In a bid to serve clients better, Publicis Groupe is turning its organization upside down in a radical restructuring that will take effect on January 2, 2016. That’s how company CEO Maurice Levy put it in a video to company staffers explaining the moves.
The company is reforming into four major groups, including:
Publicis Communications, led by Arthur Sadoun as CEO, which will house all of the company’s creative networks including Publicis Worldwide (which Sadoun previously led); MSL, Nurun, Saatchi & Saatchi, Leo Burnett, BBH and Marcel. It will also include production operation Prodigious.
Publicis Media, led by Steve King as CEO, which will house media agency networks Starcom MediaVest Group; ZenithOptimedia (which King previously led); Vivaki; Performics; MRY; Moxie and related entities.
Publicis.Sapient, which was created with the acquisition earlier this year of Sapient and which will continue to be led by Alan Herrick as CEO. It includes the company’s digital operations Sapient Consulting, SapientNitro, DigitasLBi, Razorfish and related entities.
Publicis Healthcare, led by Nick Colucci as CEO, which will continue to focus on healthcare marketing.
Laura Desmond, who has been global CEO of Starcom MediaVest Group, is taking on the newly created role of Groupe chief revenue officer. Reporting into Desmond will be the company’s corps of chief client officers — one for each client — who are tasked with seeing that clients receive all the services they require companywide. Desmond will also chair a U.S. committee (there will be one set up in all of the company’s “main countries") designed to “coordinate and best take advantage of all the Groupe’s assets.”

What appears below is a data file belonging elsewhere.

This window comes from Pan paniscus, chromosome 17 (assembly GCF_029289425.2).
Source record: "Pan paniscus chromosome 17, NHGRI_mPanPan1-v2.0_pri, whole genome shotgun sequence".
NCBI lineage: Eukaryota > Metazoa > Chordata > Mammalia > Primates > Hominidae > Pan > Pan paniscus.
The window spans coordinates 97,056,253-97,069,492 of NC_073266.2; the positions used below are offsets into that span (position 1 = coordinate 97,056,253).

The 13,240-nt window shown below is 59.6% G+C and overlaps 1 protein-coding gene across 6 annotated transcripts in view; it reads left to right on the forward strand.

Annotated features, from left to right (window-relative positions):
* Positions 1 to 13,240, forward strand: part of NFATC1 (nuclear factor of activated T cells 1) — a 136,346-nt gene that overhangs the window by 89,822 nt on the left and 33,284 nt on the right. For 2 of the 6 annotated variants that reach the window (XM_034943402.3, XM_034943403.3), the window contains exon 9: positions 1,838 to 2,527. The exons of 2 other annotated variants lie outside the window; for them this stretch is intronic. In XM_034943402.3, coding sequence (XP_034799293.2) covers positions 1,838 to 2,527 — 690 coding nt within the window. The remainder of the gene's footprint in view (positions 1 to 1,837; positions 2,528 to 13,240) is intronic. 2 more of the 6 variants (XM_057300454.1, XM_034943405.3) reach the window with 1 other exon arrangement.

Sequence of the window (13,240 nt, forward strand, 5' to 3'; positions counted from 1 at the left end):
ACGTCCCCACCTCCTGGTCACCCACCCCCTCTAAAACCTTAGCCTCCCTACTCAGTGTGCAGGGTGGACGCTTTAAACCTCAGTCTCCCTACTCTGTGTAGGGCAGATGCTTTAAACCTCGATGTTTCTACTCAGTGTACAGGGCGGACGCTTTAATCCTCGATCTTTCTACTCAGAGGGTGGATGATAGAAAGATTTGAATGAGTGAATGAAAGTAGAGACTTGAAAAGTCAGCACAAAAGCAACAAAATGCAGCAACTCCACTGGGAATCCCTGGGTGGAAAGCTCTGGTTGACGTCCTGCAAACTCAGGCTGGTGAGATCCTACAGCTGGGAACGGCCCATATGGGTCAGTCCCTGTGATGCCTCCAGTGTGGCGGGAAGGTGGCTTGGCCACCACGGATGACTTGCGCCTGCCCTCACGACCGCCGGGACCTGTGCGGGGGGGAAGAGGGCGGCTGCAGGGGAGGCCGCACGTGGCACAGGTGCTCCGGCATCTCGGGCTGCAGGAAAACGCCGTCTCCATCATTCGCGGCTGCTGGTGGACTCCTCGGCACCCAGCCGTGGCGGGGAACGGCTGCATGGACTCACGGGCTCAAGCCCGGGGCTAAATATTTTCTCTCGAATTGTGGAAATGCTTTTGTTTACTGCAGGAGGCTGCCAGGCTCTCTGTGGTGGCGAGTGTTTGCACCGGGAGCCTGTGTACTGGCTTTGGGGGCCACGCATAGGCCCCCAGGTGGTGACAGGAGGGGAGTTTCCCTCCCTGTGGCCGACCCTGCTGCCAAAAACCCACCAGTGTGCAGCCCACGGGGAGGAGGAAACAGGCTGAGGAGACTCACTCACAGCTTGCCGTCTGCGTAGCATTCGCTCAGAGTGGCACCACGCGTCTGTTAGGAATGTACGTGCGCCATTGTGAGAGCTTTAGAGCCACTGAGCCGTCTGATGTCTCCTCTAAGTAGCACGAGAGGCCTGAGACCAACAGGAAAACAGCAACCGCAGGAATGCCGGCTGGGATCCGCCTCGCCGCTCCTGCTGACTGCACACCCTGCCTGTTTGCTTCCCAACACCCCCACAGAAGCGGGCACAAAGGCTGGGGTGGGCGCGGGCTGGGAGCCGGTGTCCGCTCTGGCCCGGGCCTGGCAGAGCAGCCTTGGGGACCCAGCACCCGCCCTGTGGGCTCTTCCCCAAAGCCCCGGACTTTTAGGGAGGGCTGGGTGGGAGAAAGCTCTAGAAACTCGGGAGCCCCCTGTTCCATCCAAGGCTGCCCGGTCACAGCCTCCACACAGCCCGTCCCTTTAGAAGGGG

The company has also created a new unit called Publicis One that will serve all countries outside of the top 20 countries from which Publicis Groupe derives some 90% of its revenue. Clients in the countries outside the top 20 revenue producers sometimes don’t receive the attention they need, the company said. And Publicis One, led by Jarek Ziebinski, is designed to address that. In Publicis One countries, all business entities will be “reunited under one roof and one management team,” Levy said. “They will ensure a better coordination of all client services while respecting strict confidentiality rules.”
Levy told the troops in his video remarks that the digital transformation was profoundly disrupting businesses in every sector, including advertising and marketing. There is a perception, he said that the holding company’s model was “now too complex,” often generating “useless delays.” Whether true or not, Levy added, “in our business perception is reality. We must change reality, not perception."
At its core, he said the new model was designed to put the clients at the heart of the organization by breaking down all silos. And he stressed that individual brands are often perceived as silos. Several times in his 20-minute video address he used the phrase “no silos, no solos, no bozos” to emphasize the point that clients must have ease of access to all services within the holding company and that it must redouble its collaborative efforts to facilitate that.
If the plan works as envisioned, Levy said, the “alchemy of creativity and technology” will be unleashed to better serve clients. That alchemy, he said, is “a touch of magic that makes all the difference.”
The new plan crystalized over months of brainstorming and meetings that began in April and concluded at a big company summit in San Francisco in September.
The company’s supervisory board approved the
restructuring today. In sum, said Levy, the plan is designed to better help clients find ways to grow and boost market share. “Now let’s roll up our sleeves and win this battle
In a note to clients Pivotal Research, Senior Analyst Brian Wieser characterized the "bottom line" on the restructuring this way: "In the wake of weak results and a year where Publicis has faced more operating pressures than its global peers, Publicis announced managerial and structural changes on Tuesday. The most significant news involves the shift of reporting for the company’s media agencies and a more significant embrace of “horizontality.”